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FDA Approves BrainPort V100, A Gadget That Helps Blind People See With Their Tongues

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Technological advancements often prove to be a double-edged sword. A new gadget dubbed BrainPort V100 however looks to only do good, holding the promise of helping visually impaired people see.

On Thursday, June 18, the U.S. Food and Drug Administration (FDA) gave the green signal to BrainPort V100, which is intended to aid blind people in seeing — with their tongues. The device is designed to provide oriention by dispensing visual images through the mouth.

The brainchild of Wicab Inc., a Wisconsin-based company, the BrainPort V100 is powered by a battery. The device has a tiny video camera that is mounted on a pair of glasses and a minuscule lollipop-type mouthpiece that has nearly 400 electrodes.

So how does the BrainPort V100 work, you wonder? Users hold the mouthpiece of the lollipop on their tongue. Upon doing so, the camera collects images, which are altered into electrical signals. These signals also cause a tingling sensation and create bubble-like patterns.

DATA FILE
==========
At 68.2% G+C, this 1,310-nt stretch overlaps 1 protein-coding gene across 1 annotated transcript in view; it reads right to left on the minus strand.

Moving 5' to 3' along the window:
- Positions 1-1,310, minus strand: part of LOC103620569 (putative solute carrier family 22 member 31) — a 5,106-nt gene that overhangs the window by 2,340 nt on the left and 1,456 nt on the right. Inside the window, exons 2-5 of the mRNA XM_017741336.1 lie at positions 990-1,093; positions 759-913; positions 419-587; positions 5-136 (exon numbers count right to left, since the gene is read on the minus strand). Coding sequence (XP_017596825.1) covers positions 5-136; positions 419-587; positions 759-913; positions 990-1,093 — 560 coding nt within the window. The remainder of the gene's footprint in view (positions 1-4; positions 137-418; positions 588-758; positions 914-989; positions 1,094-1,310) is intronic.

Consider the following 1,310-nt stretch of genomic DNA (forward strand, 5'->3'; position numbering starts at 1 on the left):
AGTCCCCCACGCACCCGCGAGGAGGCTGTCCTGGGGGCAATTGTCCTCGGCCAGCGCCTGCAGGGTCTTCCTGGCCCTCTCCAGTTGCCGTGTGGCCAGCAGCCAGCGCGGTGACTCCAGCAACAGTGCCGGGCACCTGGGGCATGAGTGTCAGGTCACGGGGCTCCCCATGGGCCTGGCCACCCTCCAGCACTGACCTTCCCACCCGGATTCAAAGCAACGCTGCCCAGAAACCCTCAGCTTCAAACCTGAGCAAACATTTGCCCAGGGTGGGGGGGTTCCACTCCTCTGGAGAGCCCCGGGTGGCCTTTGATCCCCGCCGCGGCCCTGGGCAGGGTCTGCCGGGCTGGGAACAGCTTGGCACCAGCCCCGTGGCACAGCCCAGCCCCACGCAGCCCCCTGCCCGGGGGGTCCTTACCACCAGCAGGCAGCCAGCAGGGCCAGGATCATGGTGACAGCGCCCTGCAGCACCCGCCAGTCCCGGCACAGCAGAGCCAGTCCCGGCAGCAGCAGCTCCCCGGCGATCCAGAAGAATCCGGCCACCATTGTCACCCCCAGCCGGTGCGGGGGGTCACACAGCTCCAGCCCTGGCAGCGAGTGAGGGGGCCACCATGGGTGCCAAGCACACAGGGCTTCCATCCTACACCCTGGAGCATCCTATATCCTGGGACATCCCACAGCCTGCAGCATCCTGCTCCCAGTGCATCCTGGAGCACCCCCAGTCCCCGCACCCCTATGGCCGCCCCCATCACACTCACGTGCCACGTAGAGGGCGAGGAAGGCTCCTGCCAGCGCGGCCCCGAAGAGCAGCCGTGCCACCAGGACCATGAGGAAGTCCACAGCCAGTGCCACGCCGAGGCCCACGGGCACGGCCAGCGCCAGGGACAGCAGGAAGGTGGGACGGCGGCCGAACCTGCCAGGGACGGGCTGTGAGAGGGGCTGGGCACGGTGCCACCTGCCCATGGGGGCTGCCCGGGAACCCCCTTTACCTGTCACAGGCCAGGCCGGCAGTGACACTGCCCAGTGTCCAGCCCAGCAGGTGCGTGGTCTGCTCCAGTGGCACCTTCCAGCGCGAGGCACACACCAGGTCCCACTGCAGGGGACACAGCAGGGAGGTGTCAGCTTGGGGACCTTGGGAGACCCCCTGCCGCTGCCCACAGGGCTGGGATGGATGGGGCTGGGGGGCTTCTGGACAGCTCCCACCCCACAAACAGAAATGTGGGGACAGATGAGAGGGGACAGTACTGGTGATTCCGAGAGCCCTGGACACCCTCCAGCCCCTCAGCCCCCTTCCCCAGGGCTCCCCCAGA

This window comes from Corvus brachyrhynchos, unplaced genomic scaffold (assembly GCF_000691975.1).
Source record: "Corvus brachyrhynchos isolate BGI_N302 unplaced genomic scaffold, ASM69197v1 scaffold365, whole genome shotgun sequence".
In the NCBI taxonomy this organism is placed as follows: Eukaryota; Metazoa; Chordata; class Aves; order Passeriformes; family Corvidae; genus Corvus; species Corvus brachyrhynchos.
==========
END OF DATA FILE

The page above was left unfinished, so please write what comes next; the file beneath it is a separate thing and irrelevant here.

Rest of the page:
Basically, what the device does is convert visual data into electrical stimuli. The users can interpret these signals or sensations to "see" the size and shape of an object, as well as perceiving its direction of movement or whether it is stationary.

"Medical device innovations like this have the potential to help millions of people," said William Maisel, chief scientist at the FDA's Center for Devices and Radiological Health. "It is important we continue advancing device technology to help blind Americans live better, more independent lives."

Wicab explained that the BrainPort V100 will complement other forms of assistance meant for blind people, such as guide dogs and sticks, rather than replacing them. The gadget can apparently run for hours on a single charge.

The FDA says that studies conducted to determine the effectiveness of the device showed over a year that almost 70 percent of the 74 subjects were able to identify objects successfully in recognition tests. While some participants experienced a stinging or burning sensation – as well as a metallic taste (which was connected to the mouthpiece) – there were no serious side effects.

The technology for the BrainPort V100 has been in the works for several years now and was approved Europe in 2013 The product was also marketed in the UK, Germany, Sweden and Italy for $10,000.

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